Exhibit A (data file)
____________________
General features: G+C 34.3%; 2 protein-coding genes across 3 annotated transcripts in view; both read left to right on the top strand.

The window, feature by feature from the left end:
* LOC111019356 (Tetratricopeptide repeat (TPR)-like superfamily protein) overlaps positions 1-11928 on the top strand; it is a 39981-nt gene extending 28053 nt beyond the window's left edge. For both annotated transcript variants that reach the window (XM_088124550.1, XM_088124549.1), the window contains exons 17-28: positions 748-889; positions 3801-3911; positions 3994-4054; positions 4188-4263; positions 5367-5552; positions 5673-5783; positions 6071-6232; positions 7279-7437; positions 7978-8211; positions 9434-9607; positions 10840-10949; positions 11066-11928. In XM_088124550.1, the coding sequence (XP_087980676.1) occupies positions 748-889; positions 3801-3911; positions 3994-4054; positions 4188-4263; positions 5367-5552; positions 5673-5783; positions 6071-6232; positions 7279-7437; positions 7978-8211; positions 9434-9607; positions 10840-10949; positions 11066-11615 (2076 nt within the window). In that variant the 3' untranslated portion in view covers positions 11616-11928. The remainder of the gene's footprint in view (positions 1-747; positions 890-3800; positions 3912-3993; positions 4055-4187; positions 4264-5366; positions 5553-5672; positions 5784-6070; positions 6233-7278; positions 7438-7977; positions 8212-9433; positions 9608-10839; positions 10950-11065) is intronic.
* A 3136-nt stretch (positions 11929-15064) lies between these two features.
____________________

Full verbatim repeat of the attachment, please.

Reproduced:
General features: G+C 34.3%; 2 protein-coding genes across 3 annotated transcripts in view; both read left to right on the top strand.

The window, feature by feature from the left end:
* LOC111019356 (Tetratricopeptide repeat (TPR)-like superfamily protein) overlaps positions 1-11928 on the top strand; it is a 39981-nt gene extending 28053 nt beyond the window's left edge. For both annotated transcript variants that reach the window (XM_088124550.1, XM_088124549.1), the window contains exons 17-28: positions 748-889; positions 3801-3911; positions 3994-4054; positions 4188-4263; positions 5367-5552; positions 5673-5783; positions 6071-6232; positions 7279-7437; positions 7978-8211; positions 9434-9607; positions 10840-10949; positions 11066-11928. In XM_088124550.1, the coding sequence (XP_087980676.1) occupies positions 748-889; positions 3801-3911; positions 3994-4054; positions 4188-4263; positions 5367-5552; positions 5673-5783; positions 6071-6232; positions 7279-7437; positions 7978-8211; positions 9434-9607; positions 10840-10949; positions 11066-11615 (2076 nt within the window). In that variant the 3' untranslated portion in view covers positions 11616-11928. The remainder of the gene's footprint in view (positions 1-747; positions 890-3800; positions 3912-3993; positions 4055-4187; positions 4264-5366; positions 5553-5672; positions 5784-6070; positions 6233-7278; positions 7438-7977; positions 8212-9433; positions 9608-10839; positions 10950-11065) is intronic.
* A 3136-nt stretch (positions 11929-15064) lies between these two features.